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How will you distribute the weight?

Here, at least, is an area of packing where there are actually some helpful guidelines.

The further out something is from your back, the heavier it will feel, so it makes sense to put the weightier stuff in the middle of your pack – between your shoulders and your hips and right next to your back.

Placing heavy items too high in your pack can make you unstable, so keep the top pocket for lighter bits. Likewise, don't load lots of heavy things right at the bottom of the pack, where your hip belt will take the brunt of the weight rather than sharing it with your shoulders. The exception to this is if you're skiing, in which case you might want your centre of gravity a bit lower.

Organise your gear with packing cubes


What needs protecting?

My brother – a man who rarely buys kit from an outdoor retailer if he could get it from Homebase – defends what one friend calls his ‘bin bag dry bag approach’ by pointing out that his bin bags are heavy-duty rubble sacks, not your flimsy black bags. Be that as it may, when he’s wading across a high river in northern Norway, items in the bottom of his pack are unlikely to stay dry.

Some bits of gear are more vulnerable to damp, impact, cold, dirt or sand. It’s as well to consider what those things are, where you put them and how you pack them. Do they need padding, insulating or waterproofing?

Conversely, some items are likely to cause damage to other things, so it’s worth putting some thought into where you pack stuff like crampons or ice axes.

I tend to work on the principle that if something can go wrong, sooner or later it will. If you’re tackling a scramble, having your £500 camera dangling on its strap is asking for a bash on a rock. If you’re out in extreme cold, your phone is best kept in a chest pocket where a bit of body heat will stop Jack Frost killing the battery. If there’s any possibility you could get wet, you probably don’t want your passport and electronics right at the top of your pack.

Oh, and buy cheap drybags at your peril. You might as well use rubble sacks.

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What are you going to do with your sleeping bag?

However cold and wet and ragged you feel by the end of the day, a decent meal and good night’s sleep will set you straight. And a good night’s sleep means being warm and dry, which is why a wet sleeping bag is the kind of horror that you try not to experience more than once in life.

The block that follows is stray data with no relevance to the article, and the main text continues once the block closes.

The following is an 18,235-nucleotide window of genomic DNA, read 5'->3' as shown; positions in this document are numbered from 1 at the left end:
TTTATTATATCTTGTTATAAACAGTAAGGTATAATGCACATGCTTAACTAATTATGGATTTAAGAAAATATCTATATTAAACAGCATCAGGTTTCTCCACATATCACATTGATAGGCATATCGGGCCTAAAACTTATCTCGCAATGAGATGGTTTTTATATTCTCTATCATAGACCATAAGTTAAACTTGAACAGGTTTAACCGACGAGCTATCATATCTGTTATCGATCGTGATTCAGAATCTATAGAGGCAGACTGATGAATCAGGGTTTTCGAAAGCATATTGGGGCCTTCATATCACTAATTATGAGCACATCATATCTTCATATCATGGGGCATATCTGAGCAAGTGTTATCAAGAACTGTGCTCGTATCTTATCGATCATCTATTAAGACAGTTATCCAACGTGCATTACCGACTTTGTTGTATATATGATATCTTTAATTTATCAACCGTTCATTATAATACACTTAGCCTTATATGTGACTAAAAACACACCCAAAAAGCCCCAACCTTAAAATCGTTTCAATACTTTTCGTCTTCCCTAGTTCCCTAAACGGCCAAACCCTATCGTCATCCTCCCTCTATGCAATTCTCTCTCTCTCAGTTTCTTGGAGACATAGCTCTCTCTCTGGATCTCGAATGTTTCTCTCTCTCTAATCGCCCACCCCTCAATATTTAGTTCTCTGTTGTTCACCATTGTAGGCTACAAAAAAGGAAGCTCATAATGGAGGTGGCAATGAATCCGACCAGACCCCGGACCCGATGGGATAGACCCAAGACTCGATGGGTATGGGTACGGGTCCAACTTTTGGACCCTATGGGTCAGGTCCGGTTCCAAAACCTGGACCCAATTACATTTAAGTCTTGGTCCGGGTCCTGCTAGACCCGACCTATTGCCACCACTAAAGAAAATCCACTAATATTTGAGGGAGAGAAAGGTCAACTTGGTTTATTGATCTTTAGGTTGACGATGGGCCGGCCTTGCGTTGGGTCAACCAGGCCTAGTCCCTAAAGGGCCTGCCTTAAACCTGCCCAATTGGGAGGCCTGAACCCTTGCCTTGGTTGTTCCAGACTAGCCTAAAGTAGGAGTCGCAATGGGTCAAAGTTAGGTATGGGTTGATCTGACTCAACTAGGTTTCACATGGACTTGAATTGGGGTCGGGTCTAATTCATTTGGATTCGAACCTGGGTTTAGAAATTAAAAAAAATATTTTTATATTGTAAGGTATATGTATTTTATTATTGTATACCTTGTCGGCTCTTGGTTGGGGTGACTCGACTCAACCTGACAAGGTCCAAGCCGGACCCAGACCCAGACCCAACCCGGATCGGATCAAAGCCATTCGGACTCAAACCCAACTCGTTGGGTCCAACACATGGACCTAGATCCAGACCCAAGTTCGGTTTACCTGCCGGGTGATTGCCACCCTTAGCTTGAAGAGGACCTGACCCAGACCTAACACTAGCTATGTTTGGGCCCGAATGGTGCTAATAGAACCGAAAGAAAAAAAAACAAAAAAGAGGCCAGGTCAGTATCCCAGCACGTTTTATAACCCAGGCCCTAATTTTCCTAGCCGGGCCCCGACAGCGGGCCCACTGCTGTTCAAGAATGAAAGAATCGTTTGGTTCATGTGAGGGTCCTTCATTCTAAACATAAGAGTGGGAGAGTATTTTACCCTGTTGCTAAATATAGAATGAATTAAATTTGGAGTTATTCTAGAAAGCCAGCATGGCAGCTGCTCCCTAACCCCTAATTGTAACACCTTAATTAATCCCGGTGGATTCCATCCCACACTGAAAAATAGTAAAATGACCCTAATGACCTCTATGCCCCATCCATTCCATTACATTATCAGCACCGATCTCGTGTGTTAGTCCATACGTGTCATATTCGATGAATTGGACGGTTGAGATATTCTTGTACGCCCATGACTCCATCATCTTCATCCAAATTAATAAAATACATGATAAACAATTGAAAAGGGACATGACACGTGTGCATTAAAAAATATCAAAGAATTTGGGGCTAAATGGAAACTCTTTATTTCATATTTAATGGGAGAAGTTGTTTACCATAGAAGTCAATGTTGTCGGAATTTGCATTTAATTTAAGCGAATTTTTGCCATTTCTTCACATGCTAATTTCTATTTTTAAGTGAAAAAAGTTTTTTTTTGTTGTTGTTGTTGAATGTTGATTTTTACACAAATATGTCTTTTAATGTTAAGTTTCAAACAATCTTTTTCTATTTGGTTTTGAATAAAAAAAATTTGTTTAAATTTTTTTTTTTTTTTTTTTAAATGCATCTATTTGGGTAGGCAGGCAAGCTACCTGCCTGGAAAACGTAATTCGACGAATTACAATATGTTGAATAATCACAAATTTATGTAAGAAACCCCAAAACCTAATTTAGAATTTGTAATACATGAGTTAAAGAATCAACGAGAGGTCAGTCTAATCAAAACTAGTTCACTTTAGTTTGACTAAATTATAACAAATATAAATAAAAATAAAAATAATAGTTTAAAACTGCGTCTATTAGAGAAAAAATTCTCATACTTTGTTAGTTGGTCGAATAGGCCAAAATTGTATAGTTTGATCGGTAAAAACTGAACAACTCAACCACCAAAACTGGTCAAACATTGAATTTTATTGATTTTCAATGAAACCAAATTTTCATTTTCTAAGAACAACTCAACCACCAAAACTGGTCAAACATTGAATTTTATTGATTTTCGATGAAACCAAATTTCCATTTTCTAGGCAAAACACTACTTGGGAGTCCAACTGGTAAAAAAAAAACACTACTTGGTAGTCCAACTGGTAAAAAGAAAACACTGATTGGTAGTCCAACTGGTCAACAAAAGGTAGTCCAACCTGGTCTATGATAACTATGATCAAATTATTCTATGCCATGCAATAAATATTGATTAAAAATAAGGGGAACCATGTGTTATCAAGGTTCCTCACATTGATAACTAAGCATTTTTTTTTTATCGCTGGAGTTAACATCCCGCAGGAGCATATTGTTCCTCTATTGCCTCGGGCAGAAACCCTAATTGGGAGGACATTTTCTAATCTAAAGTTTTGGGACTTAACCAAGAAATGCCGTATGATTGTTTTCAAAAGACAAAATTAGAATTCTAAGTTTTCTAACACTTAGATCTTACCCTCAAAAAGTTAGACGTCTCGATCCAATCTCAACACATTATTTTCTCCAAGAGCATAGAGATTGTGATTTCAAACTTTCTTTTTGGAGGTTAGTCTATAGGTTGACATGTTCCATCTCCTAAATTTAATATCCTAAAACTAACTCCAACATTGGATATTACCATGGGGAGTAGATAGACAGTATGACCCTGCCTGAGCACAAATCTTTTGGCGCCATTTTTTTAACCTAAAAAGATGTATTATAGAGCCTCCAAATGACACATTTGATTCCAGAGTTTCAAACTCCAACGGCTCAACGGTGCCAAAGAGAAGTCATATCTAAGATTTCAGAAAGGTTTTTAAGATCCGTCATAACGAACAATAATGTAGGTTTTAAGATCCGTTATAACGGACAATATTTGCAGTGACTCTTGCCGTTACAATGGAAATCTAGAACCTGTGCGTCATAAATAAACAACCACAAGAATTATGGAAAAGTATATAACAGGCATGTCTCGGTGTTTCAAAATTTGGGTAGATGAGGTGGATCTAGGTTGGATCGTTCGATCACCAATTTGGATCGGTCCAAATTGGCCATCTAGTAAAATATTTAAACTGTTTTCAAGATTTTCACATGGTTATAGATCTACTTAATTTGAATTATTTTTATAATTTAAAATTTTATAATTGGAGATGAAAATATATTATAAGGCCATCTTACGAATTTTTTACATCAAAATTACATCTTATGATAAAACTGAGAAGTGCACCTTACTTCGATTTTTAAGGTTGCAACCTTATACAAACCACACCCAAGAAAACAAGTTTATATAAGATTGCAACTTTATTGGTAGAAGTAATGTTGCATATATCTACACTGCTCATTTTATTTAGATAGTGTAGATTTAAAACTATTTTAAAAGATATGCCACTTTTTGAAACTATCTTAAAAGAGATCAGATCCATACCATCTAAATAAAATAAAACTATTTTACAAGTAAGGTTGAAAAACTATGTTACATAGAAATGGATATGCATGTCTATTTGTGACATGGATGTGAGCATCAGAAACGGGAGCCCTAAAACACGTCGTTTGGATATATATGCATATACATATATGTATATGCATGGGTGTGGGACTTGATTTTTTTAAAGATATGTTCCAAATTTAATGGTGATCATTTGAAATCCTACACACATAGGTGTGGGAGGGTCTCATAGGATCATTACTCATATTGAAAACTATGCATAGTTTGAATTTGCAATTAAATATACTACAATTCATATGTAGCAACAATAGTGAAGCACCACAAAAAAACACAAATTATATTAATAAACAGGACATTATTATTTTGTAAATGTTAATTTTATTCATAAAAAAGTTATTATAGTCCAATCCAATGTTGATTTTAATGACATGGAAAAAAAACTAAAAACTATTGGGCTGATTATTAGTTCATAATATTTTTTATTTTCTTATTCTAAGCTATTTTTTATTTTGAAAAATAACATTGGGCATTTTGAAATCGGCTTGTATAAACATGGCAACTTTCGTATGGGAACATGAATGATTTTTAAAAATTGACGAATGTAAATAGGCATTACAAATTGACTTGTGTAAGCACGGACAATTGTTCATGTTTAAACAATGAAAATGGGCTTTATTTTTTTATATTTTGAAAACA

Received wisdom has always been that the sleeping bag should go in a dry bag at the bottom of the rucksack, but I’ve come to grief with this tactic more than once over the years. The thing is, if (when) you have a really filthy wet day, rainwater can pool at the bottom of your rucksack – particularly if you’re using a rain cover. Dry bags have a habit of being less infallibly waterproof than you’d hope – especially on long trips where they’ve had plenty of wear and tear – and if your sleeping bag is sitting in water for several hours then damp can work its way through into the down fill.

By all means, put your sleeping bag in the bottom compartment of your rucksack if you want, but I’d suggest putting something underneath it, just to separate it from any standing water.

Then there’s the question of whether or not you use the compression sack for your sleeping bag. This will reduce the size of the sleeping bag considerably, but it also transforms it into a hard, cylindrical lump. This is a shame because the squashy quality of a sleeping bag makes it perfect for packing around other items in your bag, providing padding and helping you make the most efficient use of the space.

In more recent years, I’ve tended to pile my sleeping bag into a large drybag, loosely sealed so that air can still be forced out of it. I put a waterproof liner in my rucksack and half pack it with the heavier and bulkier items (see above), then I stuff the sleeping bag down into the backpack, working it into the hollows and empty corners. I end up with a tightly packed rucksack where things don’t rattle around, and the sleeping bag is protected by at least two layers of waterproofing.